Senate Majority Leader Dean G. Skelos and Senator Catharine Young (R-C-I, Olean) recently said that enacting a stronger, permanent Kendra's Law must be a priority for the 2013 session, and should be included in any legislative agreement on gun safety.
Their call comes in the wake of the tragic school shootings in Newtown, Connecticut, and two fatal incidents of people being pushed in front of New York City subway trains, allegedly by people with histories of mental illness.
"The Senate is committed to acting on legislation as soon as possible to strengthen Kendra's Law and make it permanent," Senator Skelos said. "We are seeing more and more horrific stories about what can happen when someone with a severe mental illness, who poses a danger to themselves and others, doesn't receive the proper treatment. Not only should this issue be a part of our discussions related to gun safety, but it must be part of any three-way agreement on laws to increase public safety and prevent the kind of senseless violence and death we've seen in the past month."
"The most important discussion that must happen is about treating mental illness," Senator Young said. "Too many people are not getting the help they need and are falling through the cracks. There are several contributing factors that have emerged following the violence in Newtown and the latest subway-pushing deaths, but the mental health of the perpetrator seems to be an overwhelming problem. Doing more to ensure that mentally ill individuals get the treatment they need is a critically important public safety issue that must be addressed before another tragedy happens."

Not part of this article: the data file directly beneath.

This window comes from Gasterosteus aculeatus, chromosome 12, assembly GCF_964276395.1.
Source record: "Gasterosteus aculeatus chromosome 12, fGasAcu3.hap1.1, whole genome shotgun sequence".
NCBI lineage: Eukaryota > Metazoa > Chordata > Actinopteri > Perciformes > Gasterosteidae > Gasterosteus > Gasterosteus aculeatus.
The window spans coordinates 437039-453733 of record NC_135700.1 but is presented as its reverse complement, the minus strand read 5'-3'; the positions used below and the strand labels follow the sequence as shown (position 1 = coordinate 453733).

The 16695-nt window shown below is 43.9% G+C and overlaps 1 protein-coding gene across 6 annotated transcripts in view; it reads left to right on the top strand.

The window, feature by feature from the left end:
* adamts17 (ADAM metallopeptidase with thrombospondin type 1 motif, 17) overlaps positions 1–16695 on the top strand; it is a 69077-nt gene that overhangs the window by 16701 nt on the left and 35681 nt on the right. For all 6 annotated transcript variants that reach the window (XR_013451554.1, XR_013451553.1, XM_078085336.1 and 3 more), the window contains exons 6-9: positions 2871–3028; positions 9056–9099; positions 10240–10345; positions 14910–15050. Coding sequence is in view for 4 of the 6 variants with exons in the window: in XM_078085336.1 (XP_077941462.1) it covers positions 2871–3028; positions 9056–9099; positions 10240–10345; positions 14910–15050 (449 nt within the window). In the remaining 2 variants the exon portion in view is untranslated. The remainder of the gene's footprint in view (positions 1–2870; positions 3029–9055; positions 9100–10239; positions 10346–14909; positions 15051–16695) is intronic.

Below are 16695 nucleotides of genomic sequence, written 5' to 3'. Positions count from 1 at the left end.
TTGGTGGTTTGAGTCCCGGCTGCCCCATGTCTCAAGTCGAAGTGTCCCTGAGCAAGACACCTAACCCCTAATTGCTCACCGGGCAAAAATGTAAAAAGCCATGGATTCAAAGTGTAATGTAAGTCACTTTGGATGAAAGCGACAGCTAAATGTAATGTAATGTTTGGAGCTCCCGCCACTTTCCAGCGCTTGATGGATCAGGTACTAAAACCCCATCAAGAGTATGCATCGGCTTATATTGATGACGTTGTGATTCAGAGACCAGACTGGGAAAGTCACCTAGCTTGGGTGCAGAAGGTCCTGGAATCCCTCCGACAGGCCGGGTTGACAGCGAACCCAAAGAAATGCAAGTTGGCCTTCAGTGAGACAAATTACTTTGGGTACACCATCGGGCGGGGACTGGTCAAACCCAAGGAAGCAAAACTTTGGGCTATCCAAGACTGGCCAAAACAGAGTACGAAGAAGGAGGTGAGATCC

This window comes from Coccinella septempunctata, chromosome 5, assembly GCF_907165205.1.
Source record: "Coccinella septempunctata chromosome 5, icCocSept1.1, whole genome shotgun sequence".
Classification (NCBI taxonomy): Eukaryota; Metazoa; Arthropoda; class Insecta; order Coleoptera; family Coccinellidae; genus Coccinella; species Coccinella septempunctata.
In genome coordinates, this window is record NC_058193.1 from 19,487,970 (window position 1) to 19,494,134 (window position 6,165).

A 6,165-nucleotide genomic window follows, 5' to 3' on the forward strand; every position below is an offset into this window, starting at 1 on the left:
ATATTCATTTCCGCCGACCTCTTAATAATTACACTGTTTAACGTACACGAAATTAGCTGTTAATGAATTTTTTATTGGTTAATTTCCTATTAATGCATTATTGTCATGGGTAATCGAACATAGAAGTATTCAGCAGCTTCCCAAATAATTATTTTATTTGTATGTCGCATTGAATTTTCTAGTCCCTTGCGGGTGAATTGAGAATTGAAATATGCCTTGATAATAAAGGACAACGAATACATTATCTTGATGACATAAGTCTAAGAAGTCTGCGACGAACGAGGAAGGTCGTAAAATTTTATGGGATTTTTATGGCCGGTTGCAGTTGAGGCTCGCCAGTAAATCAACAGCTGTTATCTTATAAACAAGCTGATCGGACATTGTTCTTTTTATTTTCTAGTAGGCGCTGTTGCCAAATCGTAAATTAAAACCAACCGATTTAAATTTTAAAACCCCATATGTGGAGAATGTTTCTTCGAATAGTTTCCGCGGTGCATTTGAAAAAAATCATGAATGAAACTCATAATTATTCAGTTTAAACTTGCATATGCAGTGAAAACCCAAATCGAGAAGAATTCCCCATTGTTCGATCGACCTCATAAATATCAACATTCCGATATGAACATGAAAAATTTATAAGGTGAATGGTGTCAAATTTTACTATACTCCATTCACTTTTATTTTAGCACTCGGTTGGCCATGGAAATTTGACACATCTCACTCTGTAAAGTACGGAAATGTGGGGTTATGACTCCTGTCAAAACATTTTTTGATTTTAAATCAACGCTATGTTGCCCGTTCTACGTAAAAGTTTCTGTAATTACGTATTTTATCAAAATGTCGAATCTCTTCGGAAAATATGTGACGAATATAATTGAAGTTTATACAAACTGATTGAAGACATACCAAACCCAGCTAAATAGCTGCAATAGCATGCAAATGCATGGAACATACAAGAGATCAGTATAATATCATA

Last month, two individuals were pushed to their deaths from subway platforms in New York City. On Dec. 3, Naeem Davis pushed Ki-Suck Han in front of a subway train. When he was charged, Davis said he acted after hearing voices in his head that he couldn't control. On Dec. 27, Erika Menendez, a woman with a long history of mental illness and violent confrontations, pushed Sunando Sen to his death at a subway station in Queens.
Kendra's Law was enacted in 1999 and authorizes court ordered assisted outpatient treatment (AOT) for individuals who voluntarily won't seek help but are a safety threat. The law is designed to prevent serious harm to the mentally ill person and others. Senator Young has proposed the following changes to improve Kendra's Law to eliminate loopholes that could lead to more people falling through the cracks in the system, resulting in more tragedies:
Making Kendra's Law permanent. Since its enactment, Kendra's Law has, been effective for five-year periods. Without legislative action, the provisions of the law will expire on June 30, 2015.
Changing the period which a court may order AOT from six months to up to one year. This measure provides judicial flexibility, and studies have indicated that longer periods of treatment, when appropriate, have been shown to be more effective.
Ensuring that those who move during the AOT period continue to receive proper treatment.
Requiring an evaluation when mental health patients are released from inpatient treatment or incarceration to ensure that AOT is provided when necessary so people needing services do not fall through the cracks.
Requiring the Commissioner of the Office of Mental Health (OMH) to develop an educational pamphlet on the AOT process of petitioning so that family members have information on how to file a report. Oftentimes, loved ones are at a loss and feel helpless about how they can help their mentally ill family member.